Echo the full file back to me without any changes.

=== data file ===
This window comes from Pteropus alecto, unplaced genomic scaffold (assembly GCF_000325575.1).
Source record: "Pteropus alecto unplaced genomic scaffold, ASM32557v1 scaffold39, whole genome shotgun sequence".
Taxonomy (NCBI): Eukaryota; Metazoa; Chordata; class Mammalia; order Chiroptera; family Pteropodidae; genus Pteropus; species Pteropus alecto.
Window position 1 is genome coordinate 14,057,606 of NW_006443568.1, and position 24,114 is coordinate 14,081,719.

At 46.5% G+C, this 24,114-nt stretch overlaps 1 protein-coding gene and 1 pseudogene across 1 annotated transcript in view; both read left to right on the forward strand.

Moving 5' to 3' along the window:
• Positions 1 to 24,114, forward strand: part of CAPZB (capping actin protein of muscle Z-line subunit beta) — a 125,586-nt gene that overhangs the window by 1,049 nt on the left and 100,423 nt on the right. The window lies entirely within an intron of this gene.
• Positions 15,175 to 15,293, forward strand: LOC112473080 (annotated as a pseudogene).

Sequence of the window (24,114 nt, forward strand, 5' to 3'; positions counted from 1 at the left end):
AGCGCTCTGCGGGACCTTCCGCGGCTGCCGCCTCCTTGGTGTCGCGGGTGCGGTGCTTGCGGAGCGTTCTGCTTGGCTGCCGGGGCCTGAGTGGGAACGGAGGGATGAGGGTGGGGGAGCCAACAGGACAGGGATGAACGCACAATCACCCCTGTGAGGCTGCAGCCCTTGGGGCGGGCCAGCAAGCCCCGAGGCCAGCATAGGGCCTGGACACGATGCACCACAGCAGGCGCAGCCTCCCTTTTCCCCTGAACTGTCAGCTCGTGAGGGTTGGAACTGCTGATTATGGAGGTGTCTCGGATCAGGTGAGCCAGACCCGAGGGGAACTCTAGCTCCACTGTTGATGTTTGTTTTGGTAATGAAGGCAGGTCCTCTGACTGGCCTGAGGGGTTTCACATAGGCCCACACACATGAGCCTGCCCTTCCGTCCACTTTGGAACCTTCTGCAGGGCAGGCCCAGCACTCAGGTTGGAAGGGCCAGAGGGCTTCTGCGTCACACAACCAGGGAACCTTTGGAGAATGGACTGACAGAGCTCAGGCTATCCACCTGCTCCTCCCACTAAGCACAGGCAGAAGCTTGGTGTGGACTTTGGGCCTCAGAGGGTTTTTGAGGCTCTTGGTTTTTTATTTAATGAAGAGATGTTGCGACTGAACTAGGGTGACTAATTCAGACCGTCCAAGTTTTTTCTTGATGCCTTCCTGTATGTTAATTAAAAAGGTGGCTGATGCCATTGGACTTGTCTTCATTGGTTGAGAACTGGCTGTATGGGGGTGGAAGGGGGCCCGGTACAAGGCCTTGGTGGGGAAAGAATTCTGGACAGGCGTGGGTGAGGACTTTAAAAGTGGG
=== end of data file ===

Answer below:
This window comes from Pteropus alecto, unplaced genomic scaffold (assembly GCF_000325575.1).
Source record: "Pteropus alecto unplaced genomic scaffold, ASM32557v1 scaffold39, whole genome shotgun sequence".
Taxonomy (NCBI): Eukaryota; Metazoa; Chordata; class Mammalia; order Chiroptera; family Pteropodidae; genus Pteropus; species Pteropus alecto.
Window position 1 is genome coordinate 14,057,606 of NW_006443568.1, and position 24,114 is coordinate 14,081,719.

At 46.5% G+C, this 24,114-nt stretch overlaps 1 protein-coding gene and 1 pseudogene across 1 annotated transcript in view; both read left to right on the forward strand.

Moving 5' to 3' along the window:
• Positions 1 to 24,114, forward strand: part of CAPZB (capping actin protein of muscle Z-line subunit beta) — a 125,586-nt gene that overhangs the window by 1,049 nt on the left and 100,423 nt on the right. The window lies entirely within an intron of this gene.
• Positions 15,175 to 15,293, forward strand: LOC112473080 (annotated as a pseudogene).

Sequence of the window (24,114 nt, forward strand, 5' to 3'; positions counted from 1 at the left end):
AGCGCTCTGCGGGACCTTCCGCGGCTGCCGCCTCCTTGGTGTCGCGGGTGCGGTGCTTGCGGAGCGTTCTGCTTGGCTGCCGGGGCCTGAGTGGGAACGGAGGGATGAGGGTGGGGGAGCCAACAGGACAGGGATGAACGCACAATCACCCCTGTGAGGCTGCAGCCCTTGGGGCGGGCCAGCAAGCCCCGAGGCCAGCATAGGGCCTGGACACGATGCACCACAGCAGGCGCAGCCTCCCTTTTCCCCTGAACTGTCAGCTCGTGAGGGTTGGAACTGCTGATTATGGAGGTGTCTCGGATCAGGTGAGCCAGACCCGAGGGGAACTCTAGCTCCACTGTTGATGTTTGTTTTGGTAATGAAGGCAGGTCCTCTGACTGGCCTGAGGGGTTTCACATAGGCCCACACACATGAGCCTGCCCTTCCGTCCACTTTGGAACCTTCTGCAGGGCAGGCCCAGCACTCAGGTTGGAAGGGCCAGAGGGCTTCTGCGTCACACAACCAGGGAACCTTTGGAGAATGGACTGACAGAGCTCAGGCTATCCACCTGCTCCTCCCACTAAGCACAGGCAGAAGCTTGGTGTGGACTTTGGGCCTCAGAGGGTTTTTGAGGCTCTTGGTTTTTTATTTAATGAAGAGATGTTGCGACTGAACTAGGGTGACTAATTCAGACCGTCCAAGTTTTTTCTTGATGCCTTCCTGTATGTTAATTAAAAAGGTGGCTGATGCCATTGGACTTGTCTTCATTGGTTGAGAACTGGCTGTATGGGGGTGGAAGGGGGCCCGGTACAAGGCCTTGGTGGGGAAAGAATTCTGGACAGGCGTGGGTGAGGACTTTAAAAGTGGG